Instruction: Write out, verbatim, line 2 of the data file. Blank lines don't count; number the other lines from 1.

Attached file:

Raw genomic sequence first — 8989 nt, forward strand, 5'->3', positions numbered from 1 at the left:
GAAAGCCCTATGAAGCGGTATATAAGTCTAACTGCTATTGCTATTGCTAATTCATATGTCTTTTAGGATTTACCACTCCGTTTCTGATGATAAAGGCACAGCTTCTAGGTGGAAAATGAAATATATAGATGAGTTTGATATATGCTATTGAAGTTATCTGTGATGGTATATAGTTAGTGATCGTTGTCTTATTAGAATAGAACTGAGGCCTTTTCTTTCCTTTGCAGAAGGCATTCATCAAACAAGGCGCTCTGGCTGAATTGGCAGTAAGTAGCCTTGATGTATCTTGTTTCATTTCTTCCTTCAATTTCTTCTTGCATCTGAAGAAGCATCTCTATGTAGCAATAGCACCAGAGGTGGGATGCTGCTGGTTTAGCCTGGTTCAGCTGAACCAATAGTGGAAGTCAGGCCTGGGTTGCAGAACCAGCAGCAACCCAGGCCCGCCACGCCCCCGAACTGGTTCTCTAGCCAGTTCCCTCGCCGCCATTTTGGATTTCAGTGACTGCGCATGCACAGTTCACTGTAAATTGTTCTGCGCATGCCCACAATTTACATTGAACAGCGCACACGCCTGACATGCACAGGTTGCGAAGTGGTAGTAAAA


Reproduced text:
GAAAGCCCTATGAAGCGGTATATAAGTCTAACTGCTATTGCTATTGCTAATTCATATGTCTTTTAGGATTTACCACTCCGTTTCTGATGATAAAGGCACAGCTTCTAGGTGGAAAATGAAATATATAGATGAGTTTGATATATGCTATTGAAGTTATCTGTGATGGTATATAGTTAGTGATCGTTGTCTTATTAGAATAGAACTGAGGCCTTTTCTTTCCTTTGCAGAAGGCATTCATCAAACAAGGCGCTCTGGCTGAATTGGCAGTAAGTAGCCTTGATGTATCTTGTTTCATTTCTTCCTTCAATTTCTTCTTGCATCTGAAGAAGCATCTCTATGTAGCAATAGCACCAGAGGTGGGATGCTGCTGGTTTAGCCTGGTTCAGCTGAACCAATAGTGGAAGTCAGGCCTGGGTTGCAGAACCAGCAGCAACCCAGGCCCGCCACGCCCCCGAACTGGTTCTCTAGCCAGTTCCCTCGCCGCCATTTTGGATTTCAGTGACTGCGCATGCACAGTTCACTGTAAATTGTTCTGCGCATGCCCACAATTTACATTGAACAGCGCACACGCCTGACATGCACAGGTTGCGAAGTGGTAGTAAAA